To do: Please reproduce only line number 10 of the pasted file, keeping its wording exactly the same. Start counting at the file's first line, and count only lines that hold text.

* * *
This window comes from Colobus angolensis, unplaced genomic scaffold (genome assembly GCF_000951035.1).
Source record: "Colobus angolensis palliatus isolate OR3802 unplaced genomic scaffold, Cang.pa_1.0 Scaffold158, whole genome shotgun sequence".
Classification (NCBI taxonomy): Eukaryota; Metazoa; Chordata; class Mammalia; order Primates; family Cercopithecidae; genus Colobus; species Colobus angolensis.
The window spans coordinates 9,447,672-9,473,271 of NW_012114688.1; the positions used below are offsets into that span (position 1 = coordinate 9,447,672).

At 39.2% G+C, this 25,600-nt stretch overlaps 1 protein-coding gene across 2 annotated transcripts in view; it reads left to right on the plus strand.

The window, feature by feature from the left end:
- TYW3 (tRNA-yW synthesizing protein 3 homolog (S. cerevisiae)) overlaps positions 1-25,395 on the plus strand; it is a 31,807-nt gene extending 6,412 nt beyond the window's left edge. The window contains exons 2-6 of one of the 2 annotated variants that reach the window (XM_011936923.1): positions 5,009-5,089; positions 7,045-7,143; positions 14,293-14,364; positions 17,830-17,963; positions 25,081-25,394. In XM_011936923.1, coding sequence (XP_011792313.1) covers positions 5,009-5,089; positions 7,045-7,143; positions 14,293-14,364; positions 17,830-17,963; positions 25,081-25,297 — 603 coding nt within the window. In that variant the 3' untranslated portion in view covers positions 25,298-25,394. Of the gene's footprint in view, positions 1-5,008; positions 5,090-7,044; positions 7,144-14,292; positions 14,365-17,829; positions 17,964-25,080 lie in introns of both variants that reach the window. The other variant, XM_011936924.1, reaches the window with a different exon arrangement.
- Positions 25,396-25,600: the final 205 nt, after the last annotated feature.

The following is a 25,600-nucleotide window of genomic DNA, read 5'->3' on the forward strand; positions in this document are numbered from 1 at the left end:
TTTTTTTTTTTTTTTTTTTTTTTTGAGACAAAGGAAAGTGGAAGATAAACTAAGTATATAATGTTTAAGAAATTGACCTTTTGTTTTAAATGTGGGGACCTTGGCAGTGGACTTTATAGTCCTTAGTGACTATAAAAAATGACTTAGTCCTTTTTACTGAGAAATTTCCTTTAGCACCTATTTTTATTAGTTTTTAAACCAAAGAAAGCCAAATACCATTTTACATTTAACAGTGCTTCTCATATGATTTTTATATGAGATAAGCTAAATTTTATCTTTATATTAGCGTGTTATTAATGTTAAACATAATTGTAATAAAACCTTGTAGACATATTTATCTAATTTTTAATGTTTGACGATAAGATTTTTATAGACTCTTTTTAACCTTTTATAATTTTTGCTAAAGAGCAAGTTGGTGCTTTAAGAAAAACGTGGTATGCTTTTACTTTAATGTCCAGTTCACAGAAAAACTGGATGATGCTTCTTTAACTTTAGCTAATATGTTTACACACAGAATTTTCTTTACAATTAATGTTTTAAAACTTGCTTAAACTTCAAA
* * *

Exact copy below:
TTTTTTTTTTTTTTTTTTTTTTTTGAGACAAAGGAAAGTGGAAGATAAACTAAGTATATAATGTTTAAGAAATTGACCTTTTGTTTTAAATGTGGGGACCTTGGCAGTGGACTTTATAGTCCTTAGTGACTATAAAAAATGACTTAGTCCTTTTTACTGAGAAATTTCCTTTAGCACCTATTTTTATTAGTTTTTAAACCAAAGAAAGCCAAATACCATTTTACATTTAACAGTGCTTCTCATATGATTTTTATATGAGATAAGCTAAATTTTATCTTTATATTAGCGTGTTATTAATGTTAAACATAATTGTAATAAAACCTTGTAGACATATTTATCTAATTTTTAATGTTTGACGATAAGATTTTTATAGACTCTTTTTAACCTTTTATAATTTTTGCTAAAGAGCAAGTTGGTGCTTTAAGAAAAACGTGGTATGCTTTTACTTTAATGTCCAGTTCACAGAAAAACTGGATGATGCTTCTTTAACTTTAGCTAATATGTTTACACACAGAATTTTCTTTACAATTAATGTTTTAAAACTTGCTTAAACTTCAAA